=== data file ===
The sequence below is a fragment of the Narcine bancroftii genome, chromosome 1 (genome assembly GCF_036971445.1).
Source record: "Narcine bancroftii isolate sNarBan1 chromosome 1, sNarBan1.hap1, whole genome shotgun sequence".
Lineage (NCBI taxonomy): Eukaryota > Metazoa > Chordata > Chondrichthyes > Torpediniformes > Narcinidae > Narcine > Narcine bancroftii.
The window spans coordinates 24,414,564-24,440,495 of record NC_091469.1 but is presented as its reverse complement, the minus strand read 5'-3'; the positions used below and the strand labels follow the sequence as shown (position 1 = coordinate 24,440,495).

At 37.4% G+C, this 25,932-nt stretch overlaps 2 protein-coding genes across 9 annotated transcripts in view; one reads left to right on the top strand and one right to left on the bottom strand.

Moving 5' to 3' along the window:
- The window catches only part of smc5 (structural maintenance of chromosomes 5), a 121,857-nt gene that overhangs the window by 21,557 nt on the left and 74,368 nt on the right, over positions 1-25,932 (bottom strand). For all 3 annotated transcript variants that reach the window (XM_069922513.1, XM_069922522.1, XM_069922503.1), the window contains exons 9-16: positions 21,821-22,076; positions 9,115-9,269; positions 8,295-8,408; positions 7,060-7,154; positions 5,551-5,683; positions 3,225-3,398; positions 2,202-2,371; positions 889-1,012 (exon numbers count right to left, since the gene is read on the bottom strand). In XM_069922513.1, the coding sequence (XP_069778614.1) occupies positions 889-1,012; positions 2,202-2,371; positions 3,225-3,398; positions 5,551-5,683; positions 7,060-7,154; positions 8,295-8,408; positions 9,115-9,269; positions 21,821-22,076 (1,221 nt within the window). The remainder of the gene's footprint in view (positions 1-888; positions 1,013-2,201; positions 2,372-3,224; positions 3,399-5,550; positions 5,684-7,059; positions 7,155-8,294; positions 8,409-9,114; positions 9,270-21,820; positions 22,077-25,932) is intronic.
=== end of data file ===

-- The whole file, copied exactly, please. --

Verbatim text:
The sequence below is a fragment of the Narcine bancroftii genome, chromosome 1 (genome assembly GCF_036971445.1).
Source record: "Narcine bancroftii isolate sNarBan1 chromosome 1, sNarBan1.hap1, whole genome shotgun sequence".
Lineage (NCBI taxonomy): Eukaryota > Metazoa > Chordata > Chondrichthyes > Torpediniformes > Narcinidae > Narcine > Narcine bancroftii.
The window spans coordinates 24,414,564-24,440,495 of record NC_091469.1 but is presented as its reverse complement, the minus strand read 5'-3'; the positions used below and the strand labels follow the sequence as shown (position 1 = coordinate 24,440,495).

At 37.4% G+C, this 25,932-nt stretch overlaps 2 protein-coding genes across 9 annotated transcripts in view; one reads left to right on the top strand and one right to left on the bottom strand.

Moving 5' to 3' along the window:
- The window catches only part of smc5 (structural maintenance of chromosomes 5), a 121,857-nt gene that overhangs the window by 21,557 nt on the left and 74,368 nt on the right, over positions 1-25,932 (bottom strand). For all 3 annotated transcript variants that reach the window (XM_069922513.1, XM_069922522.1, XM_069922503.1), the window contains exons 9-16: positions 21,821-22,076; positions 9,115-9,269; positions 8,295-8,408; positions 7,060-7,154; positions 5,551-5,683; positions 3,225-3,398; positions 2,202-2,371; positions 889-1,012 (exon numbers count right to left, since the gene is read on the bottom strand). In XM_069922513.1, the coding sequence (XP_069778614.1) occupies positions 889-1,012; positions 2,202-2,371; positions 3,225-3,398; positions 5,551-5,683; positions 7,060-7,154; positions 8,295-8,408; positions 9,115-9,269; positions 21,821-22,076 (1,221 nt within the window). The remainder of the gene's footprint in view (positions 1-888; positions 1,013-2,201; positions 2,372-3,224; positions 3,399-5,550; positions 5,684-7,059; positions 7,155-8,294; positions 8,409-9,114; positions 9,270-21,820; positions 22,077-25,932) is intronic.